With 71% of the planet covered by ocean, we think it’s fair to say that there are more incredible diving spots around the world than you can shake a snorkel at. However, one place known more than most for it’s beautiful, abundant coastline is Australia. From its colourful coral reefs to the north, to the giant kelp forests in the south, and its multitude of shipwrecks scattered throughout the sea off the cosmopolitan coastal capital of Adelaide, Australia has it all when it comes to scuba diving. So, get ready to descend into another world down under with these; our 5 IDEAL place to scuba dive in Australia. 


Most non-divers associate diving in Australia with the Great Barrier reef, and rightly so. Exploring the world’s largest single structure comprised of living organisms is certainly the draw for scuba diving enthusiasts. There’s no shortage of shark action either for those seeking a thrill. Of course, with it being such a large body, you’ll need to narrow down your attentions. Located in the coral sea off the North Queensland coast, Osprey reef is considered to be arguably the best diving spot in the world. It includes the famous shark feed dive at North Horn so apart from your diving equipment, you’d best bring your bravery.


Crikey is that a great white shark I see? When you’re diving off South Australia’s Neptune Islands, the answer is probably yes. If you want to take part in surface cage diving, where you’re suspended in a steel cage just below the surface of the ocean and sharks are attracted by rolicking AC/DC playing over the underwater speakers, then you’ll be pleased to hear you don’t need any previous experience. However, if you’re a qualified diver, you have the option of travelling down to the depths of the ocean’s floor and taking in some truly unique creatures of the deep. Be sure to bring an underwater propulsion device to make that deep, deep diving a little easier; you can read on scubalist.pro a decent summary of the best currently available.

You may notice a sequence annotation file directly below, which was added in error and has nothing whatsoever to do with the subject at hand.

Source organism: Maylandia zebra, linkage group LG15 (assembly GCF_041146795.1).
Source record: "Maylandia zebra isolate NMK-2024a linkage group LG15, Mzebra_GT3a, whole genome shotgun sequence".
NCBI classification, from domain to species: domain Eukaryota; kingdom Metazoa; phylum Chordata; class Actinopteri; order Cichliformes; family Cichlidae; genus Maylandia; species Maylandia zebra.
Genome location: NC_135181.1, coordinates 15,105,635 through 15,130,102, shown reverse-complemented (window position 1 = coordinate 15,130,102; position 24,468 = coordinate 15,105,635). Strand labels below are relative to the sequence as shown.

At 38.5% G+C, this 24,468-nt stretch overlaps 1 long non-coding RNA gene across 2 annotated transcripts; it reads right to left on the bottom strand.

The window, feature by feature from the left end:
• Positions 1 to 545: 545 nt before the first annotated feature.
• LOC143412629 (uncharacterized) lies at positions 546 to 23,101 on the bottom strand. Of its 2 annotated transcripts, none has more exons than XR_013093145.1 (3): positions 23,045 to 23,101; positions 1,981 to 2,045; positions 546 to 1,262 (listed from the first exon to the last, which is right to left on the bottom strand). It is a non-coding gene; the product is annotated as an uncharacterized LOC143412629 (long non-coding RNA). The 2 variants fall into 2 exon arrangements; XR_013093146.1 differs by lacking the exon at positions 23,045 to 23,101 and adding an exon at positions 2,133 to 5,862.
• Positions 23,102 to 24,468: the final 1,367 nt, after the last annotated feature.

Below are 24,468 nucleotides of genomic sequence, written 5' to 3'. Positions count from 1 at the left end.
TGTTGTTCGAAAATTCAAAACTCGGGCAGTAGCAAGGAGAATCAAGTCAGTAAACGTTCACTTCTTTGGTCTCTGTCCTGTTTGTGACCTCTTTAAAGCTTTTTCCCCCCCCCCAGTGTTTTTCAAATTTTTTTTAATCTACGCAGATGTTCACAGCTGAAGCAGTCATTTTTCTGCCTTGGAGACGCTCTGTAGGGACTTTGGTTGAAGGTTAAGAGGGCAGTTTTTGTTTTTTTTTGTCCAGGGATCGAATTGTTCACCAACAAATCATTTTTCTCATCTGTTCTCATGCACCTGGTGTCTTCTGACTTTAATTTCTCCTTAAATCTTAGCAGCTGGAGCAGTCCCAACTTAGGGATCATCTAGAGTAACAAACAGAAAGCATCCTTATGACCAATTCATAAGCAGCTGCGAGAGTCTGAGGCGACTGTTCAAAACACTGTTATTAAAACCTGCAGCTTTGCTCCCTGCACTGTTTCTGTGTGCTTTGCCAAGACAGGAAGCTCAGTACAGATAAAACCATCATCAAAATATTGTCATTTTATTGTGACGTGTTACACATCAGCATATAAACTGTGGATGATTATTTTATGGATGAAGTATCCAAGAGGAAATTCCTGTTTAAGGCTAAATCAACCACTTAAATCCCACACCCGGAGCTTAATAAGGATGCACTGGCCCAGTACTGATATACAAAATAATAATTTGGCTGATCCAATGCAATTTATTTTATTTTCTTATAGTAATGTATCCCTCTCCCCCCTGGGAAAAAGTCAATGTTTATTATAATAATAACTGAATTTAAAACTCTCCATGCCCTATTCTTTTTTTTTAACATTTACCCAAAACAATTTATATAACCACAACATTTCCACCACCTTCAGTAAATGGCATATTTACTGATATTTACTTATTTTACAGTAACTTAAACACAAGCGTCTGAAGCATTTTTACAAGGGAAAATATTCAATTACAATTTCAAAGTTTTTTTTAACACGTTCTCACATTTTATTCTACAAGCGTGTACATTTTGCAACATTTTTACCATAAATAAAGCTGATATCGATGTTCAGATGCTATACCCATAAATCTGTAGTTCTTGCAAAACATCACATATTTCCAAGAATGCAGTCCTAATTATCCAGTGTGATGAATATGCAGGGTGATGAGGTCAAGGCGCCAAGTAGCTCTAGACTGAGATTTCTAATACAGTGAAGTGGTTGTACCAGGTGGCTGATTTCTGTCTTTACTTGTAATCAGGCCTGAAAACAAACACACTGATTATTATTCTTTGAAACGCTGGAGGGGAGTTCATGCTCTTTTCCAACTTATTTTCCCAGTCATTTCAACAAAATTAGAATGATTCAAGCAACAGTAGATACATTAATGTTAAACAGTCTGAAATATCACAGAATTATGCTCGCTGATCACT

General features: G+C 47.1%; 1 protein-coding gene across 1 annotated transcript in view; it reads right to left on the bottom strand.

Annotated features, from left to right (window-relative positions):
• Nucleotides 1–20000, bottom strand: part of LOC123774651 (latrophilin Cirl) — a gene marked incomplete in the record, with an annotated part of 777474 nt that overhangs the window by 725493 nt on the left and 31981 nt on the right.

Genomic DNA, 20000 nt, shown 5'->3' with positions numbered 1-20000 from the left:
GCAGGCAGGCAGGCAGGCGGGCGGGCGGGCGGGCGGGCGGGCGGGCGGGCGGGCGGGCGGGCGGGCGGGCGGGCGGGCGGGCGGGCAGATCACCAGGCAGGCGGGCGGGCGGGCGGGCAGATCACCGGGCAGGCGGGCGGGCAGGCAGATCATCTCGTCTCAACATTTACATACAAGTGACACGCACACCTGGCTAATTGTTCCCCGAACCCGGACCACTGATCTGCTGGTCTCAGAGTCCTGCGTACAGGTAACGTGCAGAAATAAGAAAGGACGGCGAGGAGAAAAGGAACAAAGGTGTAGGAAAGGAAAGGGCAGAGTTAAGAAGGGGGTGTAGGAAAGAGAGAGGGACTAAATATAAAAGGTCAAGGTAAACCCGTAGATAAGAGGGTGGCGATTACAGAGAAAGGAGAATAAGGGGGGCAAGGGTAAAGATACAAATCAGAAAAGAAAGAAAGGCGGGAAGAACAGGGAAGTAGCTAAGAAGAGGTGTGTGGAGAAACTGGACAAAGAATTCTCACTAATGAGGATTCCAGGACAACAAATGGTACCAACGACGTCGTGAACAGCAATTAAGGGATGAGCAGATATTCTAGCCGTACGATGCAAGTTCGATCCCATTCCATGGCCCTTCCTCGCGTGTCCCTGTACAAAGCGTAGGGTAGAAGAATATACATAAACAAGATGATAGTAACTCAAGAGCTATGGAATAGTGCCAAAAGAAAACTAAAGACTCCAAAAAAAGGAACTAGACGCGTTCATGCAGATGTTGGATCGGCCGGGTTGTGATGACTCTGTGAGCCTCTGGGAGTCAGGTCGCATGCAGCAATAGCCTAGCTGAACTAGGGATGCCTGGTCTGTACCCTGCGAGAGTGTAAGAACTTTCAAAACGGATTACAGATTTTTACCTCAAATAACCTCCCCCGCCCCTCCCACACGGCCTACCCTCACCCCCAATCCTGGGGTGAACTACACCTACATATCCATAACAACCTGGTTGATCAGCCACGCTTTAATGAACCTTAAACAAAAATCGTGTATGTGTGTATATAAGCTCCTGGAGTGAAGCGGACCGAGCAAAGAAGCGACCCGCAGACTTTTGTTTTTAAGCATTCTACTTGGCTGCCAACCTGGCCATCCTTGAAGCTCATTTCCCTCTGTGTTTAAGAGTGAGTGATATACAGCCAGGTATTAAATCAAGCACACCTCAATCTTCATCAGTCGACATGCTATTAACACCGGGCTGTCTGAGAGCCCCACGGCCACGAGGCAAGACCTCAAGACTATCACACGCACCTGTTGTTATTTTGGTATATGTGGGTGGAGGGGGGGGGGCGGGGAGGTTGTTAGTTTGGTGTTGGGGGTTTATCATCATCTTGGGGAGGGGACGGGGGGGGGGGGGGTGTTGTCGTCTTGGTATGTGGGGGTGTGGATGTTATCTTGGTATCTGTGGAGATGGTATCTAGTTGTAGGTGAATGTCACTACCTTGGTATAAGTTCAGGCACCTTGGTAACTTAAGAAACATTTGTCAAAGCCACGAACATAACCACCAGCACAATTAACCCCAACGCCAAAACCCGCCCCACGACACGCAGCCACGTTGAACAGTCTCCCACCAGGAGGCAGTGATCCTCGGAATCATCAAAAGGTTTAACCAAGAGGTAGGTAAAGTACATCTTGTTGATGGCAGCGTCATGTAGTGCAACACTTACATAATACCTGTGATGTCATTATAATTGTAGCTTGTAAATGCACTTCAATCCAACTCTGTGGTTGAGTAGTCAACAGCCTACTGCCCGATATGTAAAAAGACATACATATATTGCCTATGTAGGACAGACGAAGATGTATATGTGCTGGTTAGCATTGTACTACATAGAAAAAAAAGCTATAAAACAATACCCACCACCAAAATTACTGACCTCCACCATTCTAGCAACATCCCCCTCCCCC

It’s not only about shoals, sharks and sealife; diving around Australia is also about checking out some of the most fascinating shipwrecks on the planet. The SS Yongala wreck is just one of these. Close to Townsville in Queensland, it’s a bucket list dive, and that’s for sure. In fact, it’s considered to be one of the best wreck dives in the world. No survivors were left when a cyclone hit the luxury passenger ship back in 1911, but plenty of wreckage remains. Travel back in time, but don’t forget to lose your sense of it; read this now for a look at some of the best diving watches on the market right now. 


Fish Rock Cave offers just what it says on the tin; a 124 metre rock formation – full of fish – which incidentally is the only true ocean cave in Australia. This dive is located about 2 kilometres off Smokey at South West Rocks, and anyone who has dived here will tell you it’s an experience like no other. As you enter the mouth of the cave, you’re met by the silhouettes of hundreds of fish surrounding it, making a truly spectacular sight even for the most experienced of divers. What’s more, the critically endangered grey nurse shark gather here in their hundreds to feed, mate and give birth. Catch a glimpse of one before it’s too late.


Situated about 2.5km from Cape Byron, Julian Rocks is a marine reserve that’s home to over 1000 marine species. Indeed, sea turtles, humpback whales, sharks and mantas, to name but a few, all like to call this nature reserve home. What makes this truly unique is that at Julian Rocks you’ll not only be swimming alongside shoals of fish and other gilled wonders, but you’ll also be rubbing shoulders with three different species of sea turtle. Wowzers!